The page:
Regardless, I’m juxtaposing these songs today because of the thematic threads woven between them. All of Volcano is about human emotions and the ways they resemble a volcano, and these two songs illustrate the way the band conveys this theme with power and subtlety. In Theatre, the album’s opener, Nic Newsham begins the album with the lines, “I see the world in a swirl of hues/but my favorite color is shame,” immediately suggesting strong emotions from the author. In Fable, a disturbingly poppy allegory to Lord of the Flies, Newsham repeats that opening line as the narrator dances around the fire, about to drop the boulder on Piggy and burn the island to the ground. This callback informs the meaning and emotion of both songs, suggesting that the idea of seeing the world in a swirl of hues is associated with feelings of blind rage and hatred.

In addition, during the “violent” portions of Fable, the bass line switches from its regular poppy cadence to that of Theatre, further linking the two songs and the emotions associated with them together. This may seem obvious as you listen to both songs because I’m telling you beforehand, but I’ve been listening to the album since 2005 and just noticed this fact a few weeks ago. It was such a startling realization that it sent chills down my spine.  

Song of the Day: Ben Folds/Nick Hornby – Levi Johnston’s Blues

For the record, I meant to post this this morning, but then I ran out of time. This is what happens when you get it in your head that the only possible option for breakfast is bacon and bacon grease-infused eggs. Life is hard sometimes.

Anyway, this song represents everything that works with Ben Folds and Nick Hornby’s collaboration. It’s just the right mix of clever, poppy and smarmy. It imagines what it must’ve been like for Levi Johnston to realize that his life was never going to be the same having gotten Bristol Palin pregnant, and the way he may or may not have reeled upon hearing the news. The chorus, while a little profane, captures exactly the way a teenager might react to the news that not only was his girlfriend pregnant, but her mother was running for vice president. It’s exactly the kind of belligerent posturing you’d expect from a kid who doesn’t know what else to do with his suddenly very bizarre life circumstances.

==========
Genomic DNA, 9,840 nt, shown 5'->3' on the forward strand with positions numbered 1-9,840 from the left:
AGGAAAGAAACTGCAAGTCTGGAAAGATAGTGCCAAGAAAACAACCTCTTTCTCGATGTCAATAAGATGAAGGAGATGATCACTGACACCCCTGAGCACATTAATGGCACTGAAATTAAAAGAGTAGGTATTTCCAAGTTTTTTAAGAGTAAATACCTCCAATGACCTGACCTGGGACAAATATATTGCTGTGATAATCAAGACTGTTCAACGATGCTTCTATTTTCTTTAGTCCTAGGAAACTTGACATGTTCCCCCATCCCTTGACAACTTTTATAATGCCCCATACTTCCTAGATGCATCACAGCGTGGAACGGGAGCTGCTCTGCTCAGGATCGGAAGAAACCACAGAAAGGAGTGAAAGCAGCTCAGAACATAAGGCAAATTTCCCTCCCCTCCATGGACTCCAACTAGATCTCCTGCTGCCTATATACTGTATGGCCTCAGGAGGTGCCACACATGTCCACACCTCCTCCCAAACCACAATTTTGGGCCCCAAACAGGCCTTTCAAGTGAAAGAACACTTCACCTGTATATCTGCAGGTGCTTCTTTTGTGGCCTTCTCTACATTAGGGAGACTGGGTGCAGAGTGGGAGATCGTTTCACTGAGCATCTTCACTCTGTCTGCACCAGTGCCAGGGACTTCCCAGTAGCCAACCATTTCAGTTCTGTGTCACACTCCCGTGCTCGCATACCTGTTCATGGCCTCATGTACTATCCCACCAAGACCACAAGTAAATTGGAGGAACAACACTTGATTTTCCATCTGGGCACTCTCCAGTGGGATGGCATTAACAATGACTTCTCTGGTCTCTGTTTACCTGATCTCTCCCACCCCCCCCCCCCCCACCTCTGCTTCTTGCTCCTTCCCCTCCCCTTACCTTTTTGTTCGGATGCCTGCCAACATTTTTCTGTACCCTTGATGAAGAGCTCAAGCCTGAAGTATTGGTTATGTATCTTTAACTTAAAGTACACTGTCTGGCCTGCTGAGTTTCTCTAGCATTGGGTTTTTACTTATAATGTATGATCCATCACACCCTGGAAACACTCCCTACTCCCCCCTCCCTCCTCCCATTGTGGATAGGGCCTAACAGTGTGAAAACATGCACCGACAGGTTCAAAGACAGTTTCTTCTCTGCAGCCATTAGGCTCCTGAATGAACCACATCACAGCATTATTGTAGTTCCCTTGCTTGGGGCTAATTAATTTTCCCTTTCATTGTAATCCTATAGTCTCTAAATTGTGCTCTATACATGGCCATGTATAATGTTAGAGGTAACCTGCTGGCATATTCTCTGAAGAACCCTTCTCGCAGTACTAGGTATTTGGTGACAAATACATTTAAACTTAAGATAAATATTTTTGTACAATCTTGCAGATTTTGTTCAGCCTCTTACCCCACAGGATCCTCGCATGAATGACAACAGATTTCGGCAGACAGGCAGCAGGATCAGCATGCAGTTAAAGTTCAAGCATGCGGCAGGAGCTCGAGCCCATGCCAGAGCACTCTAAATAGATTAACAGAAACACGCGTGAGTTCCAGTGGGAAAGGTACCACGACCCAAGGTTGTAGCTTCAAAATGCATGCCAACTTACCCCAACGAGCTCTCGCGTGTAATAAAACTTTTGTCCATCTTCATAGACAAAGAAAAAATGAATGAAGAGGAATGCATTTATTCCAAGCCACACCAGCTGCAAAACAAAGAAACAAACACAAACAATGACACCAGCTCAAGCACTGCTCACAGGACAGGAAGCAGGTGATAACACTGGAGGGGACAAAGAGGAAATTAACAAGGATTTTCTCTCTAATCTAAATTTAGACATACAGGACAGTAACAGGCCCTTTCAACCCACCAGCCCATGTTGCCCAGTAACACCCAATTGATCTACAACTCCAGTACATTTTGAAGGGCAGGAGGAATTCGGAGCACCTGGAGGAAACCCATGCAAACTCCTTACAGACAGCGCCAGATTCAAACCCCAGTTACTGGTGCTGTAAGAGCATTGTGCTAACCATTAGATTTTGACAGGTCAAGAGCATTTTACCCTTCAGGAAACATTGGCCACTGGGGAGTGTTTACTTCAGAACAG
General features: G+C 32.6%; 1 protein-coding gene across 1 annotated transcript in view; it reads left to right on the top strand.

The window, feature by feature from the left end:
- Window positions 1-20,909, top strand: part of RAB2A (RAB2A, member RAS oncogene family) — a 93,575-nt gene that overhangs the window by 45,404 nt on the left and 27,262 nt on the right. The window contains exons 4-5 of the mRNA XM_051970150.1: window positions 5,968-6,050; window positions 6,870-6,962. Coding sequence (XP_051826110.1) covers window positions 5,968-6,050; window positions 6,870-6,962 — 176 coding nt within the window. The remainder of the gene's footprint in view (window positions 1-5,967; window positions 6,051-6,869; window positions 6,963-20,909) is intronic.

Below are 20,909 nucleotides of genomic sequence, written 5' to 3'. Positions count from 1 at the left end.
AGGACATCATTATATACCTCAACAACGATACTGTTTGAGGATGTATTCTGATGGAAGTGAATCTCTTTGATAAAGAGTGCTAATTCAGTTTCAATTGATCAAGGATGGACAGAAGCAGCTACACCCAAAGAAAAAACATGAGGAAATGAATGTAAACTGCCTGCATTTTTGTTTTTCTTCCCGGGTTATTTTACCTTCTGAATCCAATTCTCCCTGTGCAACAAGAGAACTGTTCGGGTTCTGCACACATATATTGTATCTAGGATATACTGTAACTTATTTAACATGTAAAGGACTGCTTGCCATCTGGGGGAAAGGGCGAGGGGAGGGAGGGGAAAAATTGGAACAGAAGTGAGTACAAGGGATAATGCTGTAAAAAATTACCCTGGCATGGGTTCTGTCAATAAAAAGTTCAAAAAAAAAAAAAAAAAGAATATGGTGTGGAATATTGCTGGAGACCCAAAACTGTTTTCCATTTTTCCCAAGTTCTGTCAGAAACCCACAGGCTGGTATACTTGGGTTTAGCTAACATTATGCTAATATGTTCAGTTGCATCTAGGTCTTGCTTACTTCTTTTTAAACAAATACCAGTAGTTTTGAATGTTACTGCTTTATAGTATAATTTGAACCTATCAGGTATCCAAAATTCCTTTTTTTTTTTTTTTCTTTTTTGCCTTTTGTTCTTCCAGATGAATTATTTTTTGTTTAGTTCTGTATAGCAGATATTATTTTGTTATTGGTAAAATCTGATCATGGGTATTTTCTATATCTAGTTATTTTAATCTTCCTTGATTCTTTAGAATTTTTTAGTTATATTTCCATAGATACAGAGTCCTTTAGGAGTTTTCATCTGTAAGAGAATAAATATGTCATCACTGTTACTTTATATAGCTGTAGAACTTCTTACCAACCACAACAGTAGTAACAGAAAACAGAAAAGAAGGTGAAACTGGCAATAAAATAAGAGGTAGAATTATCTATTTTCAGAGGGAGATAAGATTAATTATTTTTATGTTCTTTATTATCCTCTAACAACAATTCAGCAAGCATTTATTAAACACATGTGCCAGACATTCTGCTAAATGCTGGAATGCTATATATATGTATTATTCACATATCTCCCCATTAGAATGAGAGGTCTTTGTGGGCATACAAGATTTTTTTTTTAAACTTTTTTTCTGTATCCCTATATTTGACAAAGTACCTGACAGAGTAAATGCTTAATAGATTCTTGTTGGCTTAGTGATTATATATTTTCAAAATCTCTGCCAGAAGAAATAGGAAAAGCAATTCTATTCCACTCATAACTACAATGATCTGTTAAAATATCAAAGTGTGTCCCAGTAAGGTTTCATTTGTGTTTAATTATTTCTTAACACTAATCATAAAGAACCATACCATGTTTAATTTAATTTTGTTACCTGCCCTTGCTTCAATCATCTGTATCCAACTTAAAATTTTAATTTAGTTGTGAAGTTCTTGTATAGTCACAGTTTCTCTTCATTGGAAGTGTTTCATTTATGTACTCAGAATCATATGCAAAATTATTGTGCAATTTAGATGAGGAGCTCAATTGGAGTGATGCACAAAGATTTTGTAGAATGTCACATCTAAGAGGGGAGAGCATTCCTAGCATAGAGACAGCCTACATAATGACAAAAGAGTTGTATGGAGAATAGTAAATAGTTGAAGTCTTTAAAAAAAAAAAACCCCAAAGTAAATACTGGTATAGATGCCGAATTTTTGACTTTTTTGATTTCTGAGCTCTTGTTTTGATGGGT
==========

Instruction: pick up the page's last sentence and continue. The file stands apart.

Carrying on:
Let’s call this an infusion of whimsy for your weekend.

Song of the Day: Swingin’ Utters – Five Lessons Learned

My taste in music didn’t really start to develop into what it is today until high school. I had a few friends with much better taste than me who introduced me to artists and genres that I’m still listening to a decade later.

At first, I liked specific songs rather than albums, and would cherry-pick from their music collections to create compilations, which doesn’t sound like anything special until you realize that the general public had no idea what an mp3 was at the time and CD burners still cost hundreds of dollars. Between the ridiculously catchy main guitar hook and the syncopation, this song got its hooks in me early and demanded that I put it on one of these compilations, though the rest of the album didn’t resonate with me until much later.

Instead of waxing too much nostalgic, I’ll just add that this song (and the same-titled album as a whole, really) is a great way to get moving on a rainy, early Monday like today.

Song of the Day: Streetlight Manifesto – Day In, Day Out

Catch 22’s Keasbey Nights is one of my favorite albums. In high school, my friends and I all shared a lot of music, but actually owning the music I grabbed from them was a big deal to me, so I can clearly remember the day I found a CD of Keasbey at now-defunct Tower Records in Bellevue. 

Many years later, Tomas Kalnoky caught wind that Victory Records was going to release a remastered (read: almost identical) version of Keasbey Nights and decided that he’d rather re-record the entire album with his more recent band, Streetlight Manifesto. He had never been particularly happy with the way the original Keasbey sounded, and savored the opportunity to right what he felt were past wrongs (I personally think he’s insane and that the original Keasbey sounds great, but Kalnoky regularly re-records single songs for different albums and projects, so it’s likely he’s just an insatiable perfectionist). 

Today’s song comes from the fruits of that labor, and while I think that in general, Streetlight’s re-recording of Keasbey Nights borders on unnecessary and is certainly non-essential, a few songs really benefited from the treatment, and this is one of them. Originally, Day In, Day Out simply repeated the same verse twice before moving on to the bridge, whereas now there are two distinct verses, the second of which adds a lot of texture to the meaning of the song. I still don’t know why the narrator ends up “alone/in my room/with a bucket full of phlegm” but I’m OK with that.